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Bloodlands: Europe Between Hitler and Stalin Paperback – October 2, 2012
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If there is an explanation for the political killing perpetrated in eastern Europe in the 1930s and 1940s, historian Snyder roots it in agriculture. Stalin wanted to collectivize farmers; Hitler wanted to eliminate them so Germans could colonize the land. The dictators wielded frightening power to advance such fantasies toward reality, and the despots toted up about 14 million corpses between them, so stupefying a figure that Snyder sets himself three goals here: to break down the number into the various actions of murder that comprise it, from liquidation of the kulaks to the final solution; to restore humanity to the victims via surviving testimony to their fates; and to deny Hitler and Stalin any historical justification for their policies, which at the time had legions of supporters and have some even today. Such scope may render Snyder’s project too imposing to casual readers, but it would engage those exposed to the period’s chronology and major interpretive issues, such as the extent to which the Nazi and Soviet systems may be compared. Solid and judicious scholarship for large WWII collections. --Gilbert Taylor --This text refers to the MP3 CD edition.
[G]ripping and comprehensive.... Mr. Snyder's book is revisionist history of the best kind: in spare, closely argued prose, with meticulous use of statistics, he makes the reader rethink some of the best-known episodes in Europe's modern history . Even those who pride themselves on knowing their history will find themselves repeatedly brought up short by his insights, contrasts and comparisons.... Mr. Snyder's scrupulous and nuanced book steers clear of the sterile, sloganising exchanges about whether Stalin was as bad as Hitler, or whether Soviet mass murder in Ukraine or elsewhere is a moral equivalent of the Nazis' extermination of the Jews. What it does do, admirably, is to explain and record. Both totalitarian empires turned human beings into statistics, and their deaths into a necessary step towards a better future. Mr. Snyder's book explains, with sympathy, fairness and insight, how that happened, and to whom.”
Snyder's research is careful and thorough, his narrative powerful.... By including Soviet with German mass atrocities in his purview, Timothy Snyder begins the necessary but as yet still taboo examination of the full depravity of total war as it was practiced in the 20th century, before the advent of nuclear weapons foreclosed it.”
The Economist, Books of the Year
How Stalin and Hitler enabled each other's crimes and killed 14m people between the Baltic and the Black Sea. A lifetime's work by a Yale University historian who deserves to be read and reread.”
The Financial Times
[A] superb and harrowing history.... Snyder presents material that is undeniably fresh what's more, it comes from sources in languages with which very few western academics are familiar. The success of Bloodlands really lies in its effective presentation of cold, hard scholarship, which is in abundance.”
Ian Thomson, Telegraph (UK)
In this scrupulously researched history.... Snyder does not argue for a supposed moral equivalence between Hitler's extermination of the Jews and the earlier Stalinist extermination of the kulaks. On the contrary, the industrial exploitation of corpses and their ashes was a uniquely Hitlerian atrocitya unique instance of human infamy. Nevertheless, this is the first book in English to explore both German and Soviet mass killings together. As a history of political mass murder, Bloodlands serves to illuminate the political sickness that reduced 14 million people to the status of non-persons.”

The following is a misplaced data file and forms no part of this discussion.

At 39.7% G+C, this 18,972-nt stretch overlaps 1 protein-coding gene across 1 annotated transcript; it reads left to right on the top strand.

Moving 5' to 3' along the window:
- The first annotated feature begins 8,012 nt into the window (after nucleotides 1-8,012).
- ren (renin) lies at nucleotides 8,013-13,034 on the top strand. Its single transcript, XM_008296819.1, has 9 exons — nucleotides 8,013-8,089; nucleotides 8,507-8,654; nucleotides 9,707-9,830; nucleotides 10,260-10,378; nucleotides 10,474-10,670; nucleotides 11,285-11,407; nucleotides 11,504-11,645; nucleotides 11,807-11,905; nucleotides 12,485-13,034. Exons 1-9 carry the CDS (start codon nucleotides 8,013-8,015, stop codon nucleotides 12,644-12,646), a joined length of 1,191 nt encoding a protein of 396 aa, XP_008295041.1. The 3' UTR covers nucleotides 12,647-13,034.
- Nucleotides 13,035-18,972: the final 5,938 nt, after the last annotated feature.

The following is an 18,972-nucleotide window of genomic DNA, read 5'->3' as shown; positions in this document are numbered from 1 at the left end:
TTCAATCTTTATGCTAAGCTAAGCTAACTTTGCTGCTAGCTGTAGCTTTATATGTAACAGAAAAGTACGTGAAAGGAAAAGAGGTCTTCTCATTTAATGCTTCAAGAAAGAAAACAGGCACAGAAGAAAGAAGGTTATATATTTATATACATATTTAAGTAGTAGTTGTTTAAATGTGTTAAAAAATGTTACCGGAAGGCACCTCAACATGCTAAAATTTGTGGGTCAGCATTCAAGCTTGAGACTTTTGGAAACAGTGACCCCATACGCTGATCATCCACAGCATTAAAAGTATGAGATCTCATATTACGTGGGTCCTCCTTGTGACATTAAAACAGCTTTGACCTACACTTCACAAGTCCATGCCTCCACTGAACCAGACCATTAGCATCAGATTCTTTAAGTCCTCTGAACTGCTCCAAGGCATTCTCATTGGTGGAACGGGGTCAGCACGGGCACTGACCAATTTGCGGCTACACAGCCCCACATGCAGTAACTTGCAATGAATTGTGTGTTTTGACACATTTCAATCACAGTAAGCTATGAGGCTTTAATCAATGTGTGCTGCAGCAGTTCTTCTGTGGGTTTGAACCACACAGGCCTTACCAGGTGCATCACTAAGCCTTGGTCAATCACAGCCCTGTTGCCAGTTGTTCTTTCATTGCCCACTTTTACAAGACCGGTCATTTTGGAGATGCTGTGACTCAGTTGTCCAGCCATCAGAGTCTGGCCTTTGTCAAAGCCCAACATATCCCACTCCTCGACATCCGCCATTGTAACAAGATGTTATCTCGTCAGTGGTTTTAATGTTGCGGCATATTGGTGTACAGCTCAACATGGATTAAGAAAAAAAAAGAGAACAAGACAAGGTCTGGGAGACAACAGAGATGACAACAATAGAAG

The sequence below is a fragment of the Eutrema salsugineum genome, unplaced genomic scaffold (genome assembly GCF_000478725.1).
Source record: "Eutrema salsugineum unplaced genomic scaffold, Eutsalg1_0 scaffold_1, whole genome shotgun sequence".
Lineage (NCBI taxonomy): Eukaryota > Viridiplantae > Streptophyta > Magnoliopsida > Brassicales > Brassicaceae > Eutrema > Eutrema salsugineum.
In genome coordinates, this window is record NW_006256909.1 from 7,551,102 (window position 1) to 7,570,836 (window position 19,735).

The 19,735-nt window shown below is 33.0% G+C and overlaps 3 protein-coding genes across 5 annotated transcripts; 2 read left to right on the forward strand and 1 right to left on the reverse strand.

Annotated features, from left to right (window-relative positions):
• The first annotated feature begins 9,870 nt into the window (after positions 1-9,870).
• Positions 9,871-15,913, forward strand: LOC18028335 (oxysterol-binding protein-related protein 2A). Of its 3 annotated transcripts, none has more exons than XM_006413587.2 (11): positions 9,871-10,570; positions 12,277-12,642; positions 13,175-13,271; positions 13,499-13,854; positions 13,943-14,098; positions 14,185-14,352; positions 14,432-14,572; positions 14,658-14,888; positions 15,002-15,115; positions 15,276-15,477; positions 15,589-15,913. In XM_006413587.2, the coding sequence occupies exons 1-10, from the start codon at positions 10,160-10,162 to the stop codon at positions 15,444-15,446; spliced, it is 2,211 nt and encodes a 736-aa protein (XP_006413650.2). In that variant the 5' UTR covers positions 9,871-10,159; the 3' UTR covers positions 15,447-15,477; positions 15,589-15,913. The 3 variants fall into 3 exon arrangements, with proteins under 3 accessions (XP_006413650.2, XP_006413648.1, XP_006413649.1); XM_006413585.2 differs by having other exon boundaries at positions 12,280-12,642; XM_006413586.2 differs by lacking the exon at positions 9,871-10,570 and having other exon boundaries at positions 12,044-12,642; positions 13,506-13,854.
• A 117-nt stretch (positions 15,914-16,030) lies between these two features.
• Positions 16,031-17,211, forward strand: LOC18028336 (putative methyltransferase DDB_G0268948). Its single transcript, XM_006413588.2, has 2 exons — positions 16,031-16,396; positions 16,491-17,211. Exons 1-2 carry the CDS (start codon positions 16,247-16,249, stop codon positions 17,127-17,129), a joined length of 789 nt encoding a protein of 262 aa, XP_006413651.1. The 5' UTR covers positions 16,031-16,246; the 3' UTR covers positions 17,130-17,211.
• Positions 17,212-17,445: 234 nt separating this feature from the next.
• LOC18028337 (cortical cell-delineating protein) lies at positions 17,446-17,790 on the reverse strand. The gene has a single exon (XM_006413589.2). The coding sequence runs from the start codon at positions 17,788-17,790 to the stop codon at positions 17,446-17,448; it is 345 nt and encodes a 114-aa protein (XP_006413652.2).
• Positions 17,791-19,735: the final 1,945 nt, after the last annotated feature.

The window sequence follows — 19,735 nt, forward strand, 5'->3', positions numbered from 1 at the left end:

Samuel Moyn, The Nation
Snyder is perhaps the most talented younger historian of modern Europe working today. Astonishingly prolific, he grounds his work in authoritative mastery of the facts, mining tomes of information in multiple languages and brilliantly synthesizing his findings. At the very least, Bloodlands is valuable for its astounding narrative integration of a gruesome era of European history.... A preternaturally gifted prose stylist, [Snyder] strives for a moral urgency appropriate to his depressing topics, and he rarely succumbs to bathos.... [B]y any measure Bloodlands is a remarkable, even triumphant accomplishment.”
If you want to understand the real history of what is going on between Ukraine and Russia and the West, you have to read this harrowing history. Between 1943 and 1945, 14 million people died in Eastern Europe, killed by Stalin or Hitler. Snyder explains why and how this part of the world became the 20th century's hell hole.”
New York Times Book Review
Timothy Snyder compels us to look squarely at the full range of destruction committed first by Stalin's regime and then by Hitler's Reich. Each fashioned a terrifying orgy of deliberate mass killing.... Snyder punctuates his comprehensive and eloquent account with brief glimpses of individual victims, perpetrators and witnesses.”
The New Republic, Editors' Picks: Best Books of 2010
Between 1933 and 1945, 14 million people were murdered in Eastern Europe. Bloodlands: Europe Between Hitler and Stalin catalogues how, where, and why these millions died. The cumulative effect makes you reconsider every aspect of modern Europe and World War II. Along the way, Snyder achieves something more vital: he wrests back some human dignity for those who died, without treating them solely as victims.”